An innocuous consumer technology got the attention of Deron Means of the Denim Group. He told of taking a security walk-through at a company when he passed a woman recharging her fitness tracker via her office computer. The fitness tracker could hold 16 megabytes of storage, and Means’ tester was able to transfer files from the computer and store data to the device.
“The company changed their policy,” he said. “Just as employees had to lock their phones away in a secure location every day when they came to work, the same was now true of their fitness devices. You should do a security assessment on wearables and see if they can hold data.”
In another case, Means said the Denim Group did an assessment for a medical device company that creates log files in the device. “That’s not a big deal, but the log files were only supposed to be meant for troubleshooting,” he said. “We dug a bit deeper and we found the log files actually contained patient data.” He said that organization didn’t have a CISO or a director of security. If security had been involved in the beginning, the problem would have been caught early in the device’s development.
Means said mobile devices and their apps go hand in hand with wearables as potential security problems. Many wearables have integrated cloud apps or an associated mobile app, or a combination of the two. A survey by IBM and the Ponemon Institute found 50 percent of companies have no budget for securing mobile applications, and 40 percent don’t scan the code in their mobile apps for vulnerabilities.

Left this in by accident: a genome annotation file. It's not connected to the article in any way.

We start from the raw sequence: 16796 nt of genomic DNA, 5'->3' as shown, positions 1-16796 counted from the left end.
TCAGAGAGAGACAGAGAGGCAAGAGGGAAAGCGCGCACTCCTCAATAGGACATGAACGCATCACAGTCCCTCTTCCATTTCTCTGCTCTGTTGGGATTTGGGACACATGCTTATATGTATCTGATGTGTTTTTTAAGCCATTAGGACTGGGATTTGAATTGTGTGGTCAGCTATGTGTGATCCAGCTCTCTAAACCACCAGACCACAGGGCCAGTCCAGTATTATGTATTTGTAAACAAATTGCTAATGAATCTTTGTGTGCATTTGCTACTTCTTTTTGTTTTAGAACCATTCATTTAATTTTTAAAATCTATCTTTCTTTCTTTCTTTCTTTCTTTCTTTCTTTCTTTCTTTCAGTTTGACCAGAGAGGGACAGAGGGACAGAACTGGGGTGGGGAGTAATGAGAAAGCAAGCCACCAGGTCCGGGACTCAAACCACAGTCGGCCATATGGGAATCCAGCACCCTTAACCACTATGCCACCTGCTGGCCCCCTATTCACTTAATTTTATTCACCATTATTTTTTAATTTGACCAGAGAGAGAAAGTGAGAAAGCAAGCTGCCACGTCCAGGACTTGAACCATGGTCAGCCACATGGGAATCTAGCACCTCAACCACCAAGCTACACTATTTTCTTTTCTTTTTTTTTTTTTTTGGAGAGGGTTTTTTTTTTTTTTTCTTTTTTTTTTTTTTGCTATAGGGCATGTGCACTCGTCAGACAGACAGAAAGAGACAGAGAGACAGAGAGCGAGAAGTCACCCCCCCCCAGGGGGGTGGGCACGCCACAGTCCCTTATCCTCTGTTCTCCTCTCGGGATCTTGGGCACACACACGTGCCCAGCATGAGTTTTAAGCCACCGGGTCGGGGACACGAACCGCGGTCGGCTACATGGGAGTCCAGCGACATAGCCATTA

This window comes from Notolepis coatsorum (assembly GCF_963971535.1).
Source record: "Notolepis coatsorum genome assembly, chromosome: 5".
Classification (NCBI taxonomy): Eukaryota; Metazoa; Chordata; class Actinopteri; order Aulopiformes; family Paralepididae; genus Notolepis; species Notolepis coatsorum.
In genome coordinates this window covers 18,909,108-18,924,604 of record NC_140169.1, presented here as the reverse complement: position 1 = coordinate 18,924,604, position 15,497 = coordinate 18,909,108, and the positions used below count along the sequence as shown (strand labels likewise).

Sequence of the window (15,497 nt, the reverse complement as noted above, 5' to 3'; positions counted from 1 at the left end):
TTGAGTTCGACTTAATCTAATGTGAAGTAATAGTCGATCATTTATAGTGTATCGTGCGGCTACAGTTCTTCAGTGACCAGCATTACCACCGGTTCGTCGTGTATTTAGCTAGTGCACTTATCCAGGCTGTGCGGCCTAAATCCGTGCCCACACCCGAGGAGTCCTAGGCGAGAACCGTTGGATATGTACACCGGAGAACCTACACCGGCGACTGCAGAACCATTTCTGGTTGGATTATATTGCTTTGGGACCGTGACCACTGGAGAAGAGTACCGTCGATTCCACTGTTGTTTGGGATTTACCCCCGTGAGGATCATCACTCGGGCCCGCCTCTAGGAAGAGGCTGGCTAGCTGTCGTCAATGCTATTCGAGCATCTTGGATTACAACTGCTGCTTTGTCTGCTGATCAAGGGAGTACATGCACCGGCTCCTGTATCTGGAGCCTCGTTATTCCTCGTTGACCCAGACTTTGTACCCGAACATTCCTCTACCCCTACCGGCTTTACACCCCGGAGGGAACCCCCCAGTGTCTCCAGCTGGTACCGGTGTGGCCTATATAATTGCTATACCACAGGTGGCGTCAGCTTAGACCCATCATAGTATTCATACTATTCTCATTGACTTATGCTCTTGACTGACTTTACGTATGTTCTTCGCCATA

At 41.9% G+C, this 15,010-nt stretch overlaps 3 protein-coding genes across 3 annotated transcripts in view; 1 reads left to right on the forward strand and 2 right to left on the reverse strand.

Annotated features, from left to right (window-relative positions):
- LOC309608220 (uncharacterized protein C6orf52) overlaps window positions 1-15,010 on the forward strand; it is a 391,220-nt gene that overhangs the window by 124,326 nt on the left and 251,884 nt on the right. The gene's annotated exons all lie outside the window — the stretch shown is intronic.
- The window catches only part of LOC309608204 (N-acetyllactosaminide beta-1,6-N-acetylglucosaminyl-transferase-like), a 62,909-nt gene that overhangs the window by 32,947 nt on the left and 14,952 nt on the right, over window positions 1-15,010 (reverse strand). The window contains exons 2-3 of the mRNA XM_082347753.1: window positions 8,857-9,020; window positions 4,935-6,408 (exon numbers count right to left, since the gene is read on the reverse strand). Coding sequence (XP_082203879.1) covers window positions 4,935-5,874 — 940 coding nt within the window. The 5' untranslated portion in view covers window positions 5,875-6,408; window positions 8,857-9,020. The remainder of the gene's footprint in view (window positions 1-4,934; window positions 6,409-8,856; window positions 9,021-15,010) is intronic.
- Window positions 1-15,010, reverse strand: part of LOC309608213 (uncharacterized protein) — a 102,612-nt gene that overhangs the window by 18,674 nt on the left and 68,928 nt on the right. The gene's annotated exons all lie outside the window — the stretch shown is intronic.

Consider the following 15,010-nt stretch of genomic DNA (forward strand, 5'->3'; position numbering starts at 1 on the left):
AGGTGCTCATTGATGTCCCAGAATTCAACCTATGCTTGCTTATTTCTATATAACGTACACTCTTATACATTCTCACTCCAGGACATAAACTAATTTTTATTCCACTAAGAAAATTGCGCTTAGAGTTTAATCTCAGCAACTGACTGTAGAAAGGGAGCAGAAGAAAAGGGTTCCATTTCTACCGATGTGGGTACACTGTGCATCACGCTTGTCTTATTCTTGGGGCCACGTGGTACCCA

“I’ve found some companies that do scan their mobile applications,” he said, “but they are only scanning one platform like Android and not scanning IOS.”
Cloud storage can be a major problem area. Executives who are issued laptops by their companies sometimes make the mistake of storing company data in their private Dropbox accounts. “Soon,” he said, “everyone in the executive circle is using Dropbox to exchange data. They share M&A data, budgets, and other sensitive documents.” But if one of those executives should move to another company, he would still be able to access his old company’s data, because it was in a private Dropbox account.
Means said if a company doesn’t have the necessary skills to secure mobile apps, the job should be outsourced to a third party.
In San Antonio, Means said the large health care industry often uses old technology, such as Windows XP operating systems, which can be vulnerable to attack.
Finally, ICS—industrial control systems—can be a real target for terrorist attacks. For the last 10 years, Means said, hackers have been penetrating the control systems of utilities. The general public doesn’t hear about such attacks, because companies work to keep them quiet. He said hackers are trying to overwhelm IC systems, which would result in a sudden catastrophic failure, or a utility shut down.
“What if CPS Energy was hacked and was out for two to four weeks?” he asked. “How would your business survive without electricity? Would your backup generator be able to keep your entire business operating?”
Such attacks can be fended off with SCADA systems (Supervisory Control and Data Acquisition), but those are not mainstream software systems. They’re generally used to control nuclear power plants, dams and water systems.
It’s up to organizations to set the “right tone at the top,” Means said, with a comprehensive security policy and standards, and quarterly penetrations tests of the ICS. And check to see that employee termination procedures are appropriate and that access controls are effective. “That issue of access controls is critical,” he said.